Some newspapers used screenshots from fictional Hollywood movies on Ebola or horror movies, without saying where the photos came from, inaccurately depicting Ebola victims with blood dripping from their faces.
“You can see why we would have people in denial or people running away,” said Sieh’s colleague Lyn Gray from CSML.
At the beginning of the epidemic, many Liberians refused to obey quarantines, disclose contacts or report that their family members were infected.
They didn’t trust the government or the information they were receiving, which helped the virus to spiral further out of control.
Sieh and Gray knew they needed to take action, stop the misconceptions in the media, and educate Liberians on the virus to prevent transmission. They organised an Ebola awareness forum for journalists and community leaders to learn about the virus from the Health Ministry.
Nonetheless, instead of asking the health minister to identify which fluids transferred the virus, for example, the journalists were demanding to know why the ministry had not supplied enough beds.
“They were looking for the ‘I got you’ kind of statements and accusation that could make the headline, rather than understanding the whole gist of the story,” Gray said.
CSML often provides Liberian journalists with their first formal professional training, but the organisation is not alone in mentoring and donating media equipment.
The media training organisation Together Liberia was founded by Syracuse University’s Newhouse School of Communications professor Ken Harper to not only help Liberians raise their journalistic standards, but to study the challenges of working in the media sector of a post-conflict environment.
A partner media outlet, Front Page Africa, has local journalists reporting on how Ebola is transmitted, how to avoid it and the realities of the virus.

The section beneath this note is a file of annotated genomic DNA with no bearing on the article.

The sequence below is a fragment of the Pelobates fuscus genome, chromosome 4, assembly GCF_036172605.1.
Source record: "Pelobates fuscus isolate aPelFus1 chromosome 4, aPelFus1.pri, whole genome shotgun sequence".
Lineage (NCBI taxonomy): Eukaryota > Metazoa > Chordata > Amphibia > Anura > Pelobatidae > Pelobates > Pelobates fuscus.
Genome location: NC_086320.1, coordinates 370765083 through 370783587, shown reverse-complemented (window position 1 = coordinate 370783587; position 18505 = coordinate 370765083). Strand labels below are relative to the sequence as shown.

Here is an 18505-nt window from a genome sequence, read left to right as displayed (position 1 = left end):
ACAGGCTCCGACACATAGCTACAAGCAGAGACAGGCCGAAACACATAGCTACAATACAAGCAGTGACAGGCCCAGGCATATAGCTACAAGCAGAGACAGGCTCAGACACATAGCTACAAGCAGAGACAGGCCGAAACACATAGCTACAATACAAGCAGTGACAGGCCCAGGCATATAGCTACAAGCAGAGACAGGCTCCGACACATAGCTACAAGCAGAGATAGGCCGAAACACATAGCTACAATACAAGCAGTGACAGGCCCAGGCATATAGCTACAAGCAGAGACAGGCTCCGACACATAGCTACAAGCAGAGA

They have also been traveling to rural areas where the virus first took hold and spread. The lack of media in these areas, unsafe roads, and reports of attacks on Ebola aid workers have contributed to under-reporting of the virus in rural counties.
In August, Harper coordinated the development of a data visualisation tool to keep track of Ebola infections and deaths for Liberia’s Ministry of Information.
“Visualising Ebola in Liberia” offers interactive graphs of Ebola statistics, the toll on health care workers, and a map of the cases per county.
Harper’s students analysed the demographics of the website’s users, and found that more than 80 per cent of the web traffic came from the United States.
Harper attributes this to the large Liberian diaspora in the United States and conversely the limited internet access in Liberia.
“Often it is not uncommon for people here to go online, get information, and then call back to their village in Liberia and tell their relatives what is happening,” he said.
Only four per cent of Liberians have internet access. Some community radio stations – the only source of media in much of rural Liberia – are part of that four per cent. They have also accessed Harper’s site as a source to broadcast data.
Harper describes his website as “one piece of the communication chain” in which Liberians receive information.
“It’s a point of knowledge that could then be disseminated through less complex means and delivered to folks who don’t have this kind of technology,” he said.
“Visualising Ebola in Liberia” was consistently updated for a few months until the government stopped sending statistics.
“The Liberian government unfortunately has some internal struggles,” said Harper. “They’re good at emailing each other (documents), not so great at helping populate the site that they asked us to create.”
The few Liberians who do go online often use Facebook to tell their stories about Ebola.
“There are some really beautiful stories. I wish the Liberian media were telling some of the stories the way people are telling their own stories on Facebook,” Sieh said.
One of the journalists CSML trained was recently in the rural county of Lofa, close to where the epidemic first broke out. He posted Facebook updates following the fate of a local mayor who contracted Ebola and died.
“He gets it,” Sieh said of the journalist.